So, I did the reasonable thing: I fell out a tenth story window. It’s weirdly cathartic, falling out a window. I highly recommend it.
The I.S.I. supplied the fake body for my funeral. Got me a fake birth certificate, fake bachelor’s degree, fake social security number. Even some fake family photos. Everything I’d need for my new, fake identity.
I relocated here with that fake new identity to start a real, new life. Started a real Ph.D. in psychology. Found you. The real you.
I don’t know if everyone gets reincarnated, but I believe everyone has a soul. I believe our souls are drawn together, like the ocean towards a full moon. And I believe we’ll always find each other, as surely as the tides.
It’s not an accident that I took you travelling so much, that I bought you so many gifts. Experience has taught me how short life can feel, and how fragile it can be. I wanted to make it great for you. Did I do a good job? I hope I did.
At the very least, you always seemed happy. I know I was happy. This has been the best one yet, and the longest. Ten years together ain’t bad, all things considered. And cancer, believe or not, isn’t the worst way I’ve seen you go.
Is that callous? Yeah, that’s probably callous. I’m sorry. Immortality can make people a bit insensitive, even if we’re really not trying to be. But hopefully you’ll forgive me by the time you’re born again.
Anyway, it’s worth waiting for, even if it never lasts long. You always seem to die so young. But what in life is meant to last long? We’re all dust, set ablaze by the sun. A life of any duration is a miraculous event.
I’m telling you this, my heart, my darling, because I don’t want you to be afraid. I want you to understand that it’s okay to let go.
Go to sleep, my darling. My ocean. I’ll find you when you wake up.
anonymous asked: What is your opinion on manic pixie dream girls and do you think they're a trope best avoided? I'm afraid my female protagonist will be criticized for being one even though she doesn't exist TO brighten a man's life, she just does bc she's fun?? it wasn't intentional. He likes her, but she doesn't act for his attention but rather acts to get closer to her own goals. I just don't want her to seem like an unimportant or bad protagonist for being 'quirky' and impulsive.
Manic pixie dream girls. I have some opinions on those.
For one thing, manic pixie dream girls, without the context of the stories they’ve been dumped in, are often wonderful. There’s nothing wrong with being quirky, energetic girl with an optimistic outlook, pastel-colored hair, and a weird fashion sense. In fact, I’d love to date one myself.
The real problem isn’t usually the aforementioned manic pixie, but the personality-impaired sadsack she’s usually dumped with. I love the ray of sunshine + total grump combo, but most of the men who are paired with manic pixies aren’t simply grumps. They’re misogynistic, boring, and unpleasant, with the personality of an empty shoe box.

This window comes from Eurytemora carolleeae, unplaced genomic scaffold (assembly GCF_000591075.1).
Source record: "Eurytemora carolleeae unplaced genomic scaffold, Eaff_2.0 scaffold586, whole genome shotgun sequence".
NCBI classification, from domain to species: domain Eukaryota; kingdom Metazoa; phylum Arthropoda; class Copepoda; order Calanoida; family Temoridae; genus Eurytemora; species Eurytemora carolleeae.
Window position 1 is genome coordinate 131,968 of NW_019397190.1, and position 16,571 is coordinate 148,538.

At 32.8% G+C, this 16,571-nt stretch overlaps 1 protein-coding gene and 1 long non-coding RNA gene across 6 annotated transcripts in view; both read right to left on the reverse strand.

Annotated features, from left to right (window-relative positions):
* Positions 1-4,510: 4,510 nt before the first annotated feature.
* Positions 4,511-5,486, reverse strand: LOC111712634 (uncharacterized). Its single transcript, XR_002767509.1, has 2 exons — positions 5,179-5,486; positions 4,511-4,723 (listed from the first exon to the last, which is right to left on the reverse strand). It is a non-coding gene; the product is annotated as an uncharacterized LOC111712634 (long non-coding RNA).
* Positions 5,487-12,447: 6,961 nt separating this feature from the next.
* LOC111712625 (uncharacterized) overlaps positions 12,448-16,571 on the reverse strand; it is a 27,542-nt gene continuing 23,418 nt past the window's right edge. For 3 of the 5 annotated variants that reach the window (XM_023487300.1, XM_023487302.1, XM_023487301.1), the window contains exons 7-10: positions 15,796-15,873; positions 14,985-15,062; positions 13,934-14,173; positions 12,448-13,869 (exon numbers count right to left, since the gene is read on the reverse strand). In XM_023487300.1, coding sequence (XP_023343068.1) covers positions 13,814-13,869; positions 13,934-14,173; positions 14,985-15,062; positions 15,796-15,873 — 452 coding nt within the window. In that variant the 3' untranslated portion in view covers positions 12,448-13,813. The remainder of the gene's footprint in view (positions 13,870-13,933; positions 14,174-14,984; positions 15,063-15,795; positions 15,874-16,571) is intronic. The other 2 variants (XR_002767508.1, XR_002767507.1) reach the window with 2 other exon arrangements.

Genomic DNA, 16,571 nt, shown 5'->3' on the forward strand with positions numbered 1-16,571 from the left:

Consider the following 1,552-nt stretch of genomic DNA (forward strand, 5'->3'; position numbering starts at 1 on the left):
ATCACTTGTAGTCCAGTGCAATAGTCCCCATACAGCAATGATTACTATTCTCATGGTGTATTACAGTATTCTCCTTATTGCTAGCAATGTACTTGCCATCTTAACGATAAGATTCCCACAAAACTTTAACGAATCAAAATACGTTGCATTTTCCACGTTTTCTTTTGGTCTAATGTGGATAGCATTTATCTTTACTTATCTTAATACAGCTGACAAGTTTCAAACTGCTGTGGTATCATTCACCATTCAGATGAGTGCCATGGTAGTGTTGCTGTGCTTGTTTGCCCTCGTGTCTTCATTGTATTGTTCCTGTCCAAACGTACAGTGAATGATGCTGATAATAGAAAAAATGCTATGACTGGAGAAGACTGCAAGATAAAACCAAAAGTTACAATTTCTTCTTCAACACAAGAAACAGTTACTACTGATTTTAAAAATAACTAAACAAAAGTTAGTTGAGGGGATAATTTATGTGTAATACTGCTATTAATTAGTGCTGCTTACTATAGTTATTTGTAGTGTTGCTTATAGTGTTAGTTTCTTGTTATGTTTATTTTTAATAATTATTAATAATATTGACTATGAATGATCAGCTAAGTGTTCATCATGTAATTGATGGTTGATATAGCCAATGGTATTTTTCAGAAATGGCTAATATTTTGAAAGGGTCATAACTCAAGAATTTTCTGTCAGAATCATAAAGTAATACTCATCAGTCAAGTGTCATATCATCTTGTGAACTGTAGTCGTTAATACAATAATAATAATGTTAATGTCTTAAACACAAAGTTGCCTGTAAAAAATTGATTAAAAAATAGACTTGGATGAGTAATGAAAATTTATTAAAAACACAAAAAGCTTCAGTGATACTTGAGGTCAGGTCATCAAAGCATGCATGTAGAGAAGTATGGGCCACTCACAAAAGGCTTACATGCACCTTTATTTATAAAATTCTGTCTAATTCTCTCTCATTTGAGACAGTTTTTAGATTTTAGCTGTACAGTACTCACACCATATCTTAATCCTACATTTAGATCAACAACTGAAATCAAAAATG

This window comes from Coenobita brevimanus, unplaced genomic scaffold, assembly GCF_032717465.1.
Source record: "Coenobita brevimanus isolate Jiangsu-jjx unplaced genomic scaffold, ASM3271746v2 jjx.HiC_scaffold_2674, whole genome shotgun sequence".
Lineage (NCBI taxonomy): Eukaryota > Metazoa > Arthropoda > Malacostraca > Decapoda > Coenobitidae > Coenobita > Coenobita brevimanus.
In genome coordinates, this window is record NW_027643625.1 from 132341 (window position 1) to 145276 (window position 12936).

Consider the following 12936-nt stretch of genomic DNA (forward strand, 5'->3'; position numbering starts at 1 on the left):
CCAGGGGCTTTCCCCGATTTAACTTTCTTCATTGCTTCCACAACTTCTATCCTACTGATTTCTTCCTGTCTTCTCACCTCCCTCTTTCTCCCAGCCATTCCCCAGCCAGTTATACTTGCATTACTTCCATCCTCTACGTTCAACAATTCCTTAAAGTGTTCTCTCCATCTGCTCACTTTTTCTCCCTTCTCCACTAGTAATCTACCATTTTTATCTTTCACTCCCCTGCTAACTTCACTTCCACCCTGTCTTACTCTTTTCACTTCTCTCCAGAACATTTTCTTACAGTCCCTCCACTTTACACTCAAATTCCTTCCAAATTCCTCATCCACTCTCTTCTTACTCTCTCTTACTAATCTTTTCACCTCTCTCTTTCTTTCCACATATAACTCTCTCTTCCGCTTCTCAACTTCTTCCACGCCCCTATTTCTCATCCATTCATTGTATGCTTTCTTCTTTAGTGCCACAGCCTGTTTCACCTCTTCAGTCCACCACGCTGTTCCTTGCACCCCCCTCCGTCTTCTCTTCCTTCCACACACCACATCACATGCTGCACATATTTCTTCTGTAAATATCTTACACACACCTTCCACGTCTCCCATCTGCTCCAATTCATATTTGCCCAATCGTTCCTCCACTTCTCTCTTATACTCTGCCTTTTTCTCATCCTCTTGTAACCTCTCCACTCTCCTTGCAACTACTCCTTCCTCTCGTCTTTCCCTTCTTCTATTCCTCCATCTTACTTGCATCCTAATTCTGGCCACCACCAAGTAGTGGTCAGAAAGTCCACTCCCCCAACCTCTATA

So what can you do to prevent your poor manic pixie from being confined to a shoe box forever? Well, two things:
A) Make her love interest a good, interesting, lovable person.
This should go without saying, but a lot of romance authors didn’t get the memo. If your female protagonist is a quirky bundle of joy, the dude she ends up with should be at least as endearing.
That doesn’t mean he must be a manic pixie dreamboy, but he should be a rich, complex, and loving person. Just look at characters like Ben Wyatt from Parks and Rec, Chidi Anagonye from The Good Place, and Jake Peralta from Brooklyn 99 for inspiration.
B) Make sure your manic pixie has goals and flaws.
The first of which you’re already doing, so hats off to you! Be sure to make her a well-rounded person with bad habits, personal weaknesses, and past traumas that aren’t cute or quirky. This way, you can ensure that she’s her own person and not a fantasy for someone else.
I hope this helps, and happy writing! <3
sapphicmadameumbralis asked: Do you have any advice on how to write dance scenes? I want to write a waltz scene, but I just can't figure out how to write it.
Dance scenes are fun. I always try to capture the energy and feeling of whatever music and movement is taking place. For example, here’s one I wrote for an upbeat, jazzy dance scene:
We fizzled together like champagne bubbles, energy crackling in the air. My clothes were damp and hot with sweat, the air around us too muggy, but I didn’t care. We were surfing on waves of trumpet music, beneath a thundering sky of drums.
If you notice, I’m not being too literal here; that is, I’m not describing exactly what the characters’ bodies are doing, or what the music is doing. If it went, A musician launched into a sick drum solo and I did some hip gyrations, it would likely sound sort of silly. Instead, I focus on the emotions of the characters, and try to make the reader feel what they’re feeling.
So for a waltz scene, I might write something like this:
She and the music were indivisible, both moving in seamless, swanlike glides over the marble floor. We were so close, I could feel the warmth of her breath on my neck, the mothlike flutter of her pulse. The rest of the room seemed so cold. I let her and the music take the lead, closed my eyes and let them carry me.
See what I mean? For dance scenes, particularly ones with emotional value, I focus on the internal rather than physical actions.
I hope this helps, and happy writing! <3
About the Author
Brooksie C. Fontaine was accepted into college at fifteen and graduate school at nineteen.